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Article
October 1985

Modified Neck Dissection for Metastatic Testicular Carcinoma

Author Affiliations

From the Department of Otolaryngology—Head and Neck Surgery, Riley Hospital, Indianapolis (Drs Zeph, Weisberger, and Lingeman), and the Department of Medicine, Section of Hematology and Oncology, University Hospital, Indianapolis (Drs Einhorn and Williams).

Arch Otolaryngol. 1985;111(10):667-672. doi:10.1001/archotol.1985.00800120061007
Abstract

• Carcinoma of the testicle is a unique clinicopathologic entity in that an optimistic attitude toward cure can be entertained even in the presence of distant metastasis. Chemotherapy, followed by an aggressive surgical resection of residual disease, can result in eradication of this neoplasm. This tumor is capable of being monitored by the use of serum markers, namely, human chorionic gonadotropin and α-fetoprotein. After induction chemotherapy, the transition of elevated serum tumor markers to normal levels suggests that malignant disease has been eliminated or converted to teratoma. Elevated markers indicate persistent or recurrent carcinoma and mandate further chemotherapy. If normalization of tumor markers occurs, any residual mass in the abdomen, chest, or neck should be surgically resected. The otolaryngologist plays a role in the diagnosis and the resection of residual neck disease. Metastatic testicular carcinoma can present as a supraclavicular neck mass and must be considered in the differential diagnosis of a mass in this area. Large residual neck lesions are best removed through the exposure afforded by modified neck dissection.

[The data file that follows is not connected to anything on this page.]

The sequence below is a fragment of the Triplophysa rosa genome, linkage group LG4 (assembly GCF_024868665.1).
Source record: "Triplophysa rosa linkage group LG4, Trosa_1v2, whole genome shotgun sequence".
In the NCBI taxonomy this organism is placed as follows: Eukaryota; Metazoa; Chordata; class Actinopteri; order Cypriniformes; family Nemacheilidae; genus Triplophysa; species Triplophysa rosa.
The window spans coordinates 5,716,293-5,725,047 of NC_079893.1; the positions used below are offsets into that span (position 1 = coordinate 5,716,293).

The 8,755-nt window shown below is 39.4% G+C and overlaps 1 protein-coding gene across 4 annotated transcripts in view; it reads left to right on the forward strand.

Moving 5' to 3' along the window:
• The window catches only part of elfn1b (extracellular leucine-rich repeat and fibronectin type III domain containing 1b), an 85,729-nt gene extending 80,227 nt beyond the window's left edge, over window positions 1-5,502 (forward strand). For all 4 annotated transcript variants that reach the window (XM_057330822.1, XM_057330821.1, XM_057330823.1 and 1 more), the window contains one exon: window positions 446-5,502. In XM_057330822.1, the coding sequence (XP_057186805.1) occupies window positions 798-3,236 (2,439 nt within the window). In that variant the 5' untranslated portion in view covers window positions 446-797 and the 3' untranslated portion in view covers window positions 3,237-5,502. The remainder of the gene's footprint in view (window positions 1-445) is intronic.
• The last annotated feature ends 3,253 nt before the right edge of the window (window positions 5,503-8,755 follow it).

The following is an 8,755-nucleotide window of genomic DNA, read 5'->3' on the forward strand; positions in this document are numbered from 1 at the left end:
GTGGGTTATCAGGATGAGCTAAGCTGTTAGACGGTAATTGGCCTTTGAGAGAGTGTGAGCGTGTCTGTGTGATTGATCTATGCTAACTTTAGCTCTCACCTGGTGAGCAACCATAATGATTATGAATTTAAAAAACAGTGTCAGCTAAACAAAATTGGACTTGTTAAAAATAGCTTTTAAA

(Arch Otolaryngol 1985;111:667-672)

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